- The Washington Times - Monday, November 30, 2009


Jim Zorn can’t win for trying.

Last week, Zorn was criticized for eschewing another shot at the end zone and attempting a field goal with 15 seconds remaining before halftime and his Washington Redskins leading the NFC East-leading Cowboys by three points in Dallas.

So on Sunday, Zorn dialed up three straight pass plays when the Redskins, clinging to a 14-13 lead over the heavily favored Philadelphia Eagles, got the ball back at their own 35-yard line with two timeouts and 42 seconds left in the half.

Jason Campbell’s first two throws gained 7 yards, but the third was picked off by Asante Samuel and returned 17 yards to the Washington 28. The Eagles kicked a field goal three plays later to take a 16-14 lead into the locker room.

Even though the Redskins scored the first 10 points of the second half, that field goal ultimately would prove key in Philadelphia’s 27-24 victory.

“We had a lot of time,” Zorn explained after his 14th loss in his last 19 games. “I thought we could use two or three plays and have an opportunity for a field goal. Jason made a good read. He was throwing to [receiver] Devin Thomas, but Asante Samuel completely left [receiver] Santana [Moss] and came inside to snag it. Jason didn’t see him. I have a hard time faulting Jason on that one.”

Samuel is a two-time Pro Bowl cornerback, but what made the turnover worse was that he had intercepted Campbell’s third-and-2 pass for Moss less than three minutes earlier at the Washington 21, setting up another David Akers field goal.

The two picks turned a 14-10 lead for the injury-riddled visitors into a 16-14 deficit without the Eagles managing a first down after either one.

“Hindsight’s always 20-20,” Redskins center Casey Rabach said. “Coach wants to [have] an aggressive offense. We should’ve closed the half out without them having the ball, but we obviously didn’t.”

And they were on their way to falling to 3-8, ensuring the eighth nonwinning season of owner Dan Snyder’s 11-year reign and tying a franchise record with a ninth straight road defeat.

“Same song, same song,” linebacker Chris Wilson said. “If I had the rights to the song, I would change it.”

But Campbell, who came close to improving to 3-0 as a starter at Lincoln Financial Field, where the Eagles are 12-7 otherwise the last three years, didn’t really fault his coach for the call or himself for throwing the ball into tight coverage.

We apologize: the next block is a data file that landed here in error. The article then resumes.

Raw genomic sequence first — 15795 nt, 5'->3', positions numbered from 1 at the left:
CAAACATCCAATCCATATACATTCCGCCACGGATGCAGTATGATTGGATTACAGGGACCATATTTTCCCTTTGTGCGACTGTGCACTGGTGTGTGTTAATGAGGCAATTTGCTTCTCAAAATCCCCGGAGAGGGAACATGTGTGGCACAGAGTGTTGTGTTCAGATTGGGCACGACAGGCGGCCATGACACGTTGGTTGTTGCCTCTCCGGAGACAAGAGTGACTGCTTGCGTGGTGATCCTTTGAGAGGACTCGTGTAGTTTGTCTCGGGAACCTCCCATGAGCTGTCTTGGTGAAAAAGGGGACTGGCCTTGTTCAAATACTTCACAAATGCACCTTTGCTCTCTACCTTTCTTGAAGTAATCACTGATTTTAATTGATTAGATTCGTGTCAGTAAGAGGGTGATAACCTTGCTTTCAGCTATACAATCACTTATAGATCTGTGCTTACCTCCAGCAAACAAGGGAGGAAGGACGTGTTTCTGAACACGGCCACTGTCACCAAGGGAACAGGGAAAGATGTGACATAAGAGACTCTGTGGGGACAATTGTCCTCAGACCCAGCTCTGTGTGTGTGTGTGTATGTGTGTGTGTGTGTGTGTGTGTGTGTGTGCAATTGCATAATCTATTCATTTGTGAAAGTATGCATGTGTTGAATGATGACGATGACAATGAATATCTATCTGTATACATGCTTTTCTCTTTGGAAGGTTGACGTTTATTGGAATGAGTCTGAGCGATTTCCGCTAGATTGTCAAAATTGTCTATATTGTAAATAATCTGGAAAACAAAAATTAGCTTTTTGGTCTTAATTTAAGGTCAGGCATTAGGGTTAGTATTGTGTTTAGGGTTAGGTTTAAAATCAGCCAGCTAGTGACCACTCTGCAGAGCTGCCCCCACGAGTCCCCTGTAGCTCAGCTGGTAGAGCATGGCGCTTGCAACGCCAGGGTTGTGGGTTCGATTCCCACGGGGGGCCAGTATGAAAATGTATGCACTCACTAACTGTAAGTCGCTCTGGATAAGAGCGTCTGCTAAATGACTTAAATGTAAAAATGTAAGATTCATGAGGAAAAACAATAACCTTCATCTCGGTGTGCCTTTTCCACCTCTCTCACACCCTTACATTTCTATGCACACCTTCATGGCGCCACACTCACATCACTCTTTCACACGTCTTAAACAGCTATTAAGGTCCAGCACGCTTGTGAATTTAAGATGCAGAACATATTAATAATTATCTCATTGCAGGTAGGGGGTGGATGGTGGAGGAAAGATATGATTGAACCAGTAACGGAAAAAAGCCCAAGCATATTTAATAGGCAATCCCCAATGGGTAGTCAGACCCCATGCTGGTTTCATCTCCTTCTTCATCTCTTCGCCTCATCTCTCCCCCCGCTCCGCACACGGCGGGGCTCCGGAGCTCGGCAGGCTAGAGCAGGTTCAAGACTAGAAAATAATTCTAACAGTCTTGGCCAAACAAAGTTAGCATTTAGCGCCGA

“We feel like there’s nothing to lose for us, so we’re trying to go all-out to win,” said Campbell, who finished 22-for-37 for 231 yards, two touchdowns and the two interceptions. “[On the first pick], I tried to make a play on third-and-short and [Samuel] ended up jumping the route. On the other one… [we got] exactly what we were looking for. … I don’t know how [Thomas] ended up being in that area, because he was supposed to be way outside. It was a great play on [Samuel’s] part.”

Questionable decision by the Redskins. Great play by Samuel. And ultimately another frustrating afternoon for the Redskins. It was somehow fitting that on Washington’s final play, Campbell was hit so hard, he “blacked out for a second, [had] the breath knocked out and my left arm was numb.”

Numbness is better than what the Redskins are feeling as they head into a meaningless final five games that include dates with the unbeaten New Orleans Saints, the Dallas Cowboys, the red-hot San Diego Chargers and the New York Giants, who have beaten Washington four straight times.

Despite playing without most of their Pro Bowl teammates, the remaining players have put together their best three-game stretch in 14 months, back when Zorn and Campbell were a surprisingly effective coach-quarterback combo.

And yet the losses to the likely playoff-bound Cowboys and Eagles by a combined four points in games they led with 2:42 and 1:49 to go may have ensured a coaching change and a roster housecleaning in January.

“Every loss if frustrating, but the ones you [let] off the hook, the ones you should have a victory, those ones really sting,” Rabach said.

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